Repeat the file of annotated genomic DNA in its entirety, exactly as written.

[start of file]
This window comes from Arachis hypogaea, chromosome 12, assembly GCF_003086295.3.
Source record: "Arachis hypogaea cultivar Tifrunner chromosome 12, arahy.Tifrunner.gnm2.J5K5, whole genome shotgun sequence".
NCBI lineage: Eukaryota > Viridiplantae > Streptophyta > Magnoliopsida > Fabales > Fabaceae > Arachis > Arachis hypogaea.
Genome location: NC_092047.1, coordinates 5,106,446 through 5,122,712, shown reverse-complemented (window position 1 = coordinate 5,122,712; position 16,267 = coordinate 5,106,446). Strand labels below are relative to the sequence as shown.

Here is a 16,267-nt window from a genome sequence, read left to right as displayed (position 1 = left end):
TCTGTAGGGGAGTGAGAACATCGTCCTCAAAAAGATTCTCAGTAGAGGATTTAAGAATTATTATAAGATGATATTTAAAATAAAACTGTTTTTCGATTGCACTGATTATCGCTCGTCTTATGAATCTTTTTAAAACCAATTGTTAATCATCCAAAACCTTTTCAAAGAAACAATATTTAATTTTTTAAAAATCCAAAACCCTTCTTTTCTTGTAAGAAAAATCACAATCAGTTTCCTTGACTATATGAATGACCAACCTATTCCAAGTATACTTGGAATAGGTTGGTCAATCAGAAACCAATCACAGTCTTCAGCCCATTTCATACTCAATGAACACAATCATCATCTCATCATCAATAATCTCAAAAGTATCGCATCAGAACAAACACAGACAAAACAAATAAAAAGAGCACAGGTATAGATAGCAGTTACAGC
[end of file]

This window comes from Arachis hypogaea, chromosome 12, assembly GCF_003086295.3.
Source record: "Arachis hypogaea cultivar Tifrunner chromosome 12, arahy.Tifrunner.gnm2.J5K5, whole genome shotgun sequence".
NCBI lineage: Eukaryota > Viridiplantae > Streptophyta > Magnoliopsida > Fabales > Fabaceae > Arachis > Arachis hypogaea.
Genome location: NC_092047.1, coordinates 5,106,446 through 5,122,712, shown reverse-complemented (window position 1 = coordinate 5,122,712; position 16,267 = coordinate 5,106,446). Strand labels below are relative to the sequence as shown.

Here is a 16,267-nt window from a genome sequence, read left to right as displayed (position 1 = left end):
TCTGTAGGGGAGTGAGAACATCGTCCTCAAAAAGATTCTCAGTAGAGGATTTAAGAATTATTATAAGATGATATTTAAAATAAAACTGTTTTTCGATTGCACTGATTATCGCTCGTCTTATGAATCTTTTTAAAACCAATTGTTAATCATCCAAAACCTTTTCAAAGAAACAATATTTAATTTTTTAAAAATCCAAAACCCTTCTTTTCTTGTAAGAAAAATCACAATCAGTTTCCTTGACTATATGAATGACCAACCTATTCCAAGTATACTTGGAATAGGTTGGTCAATCAGAAACCAATCACAGTCTTCAGCCCATTTCATACTCAATGAACACAATCATCATCTCATCATCAATAATCTCAAAAGTATCGCATCAGAACAAACACAGACAAAACAAATAAAAAGAGCACAGGTATAGATAGCAGTTACAGC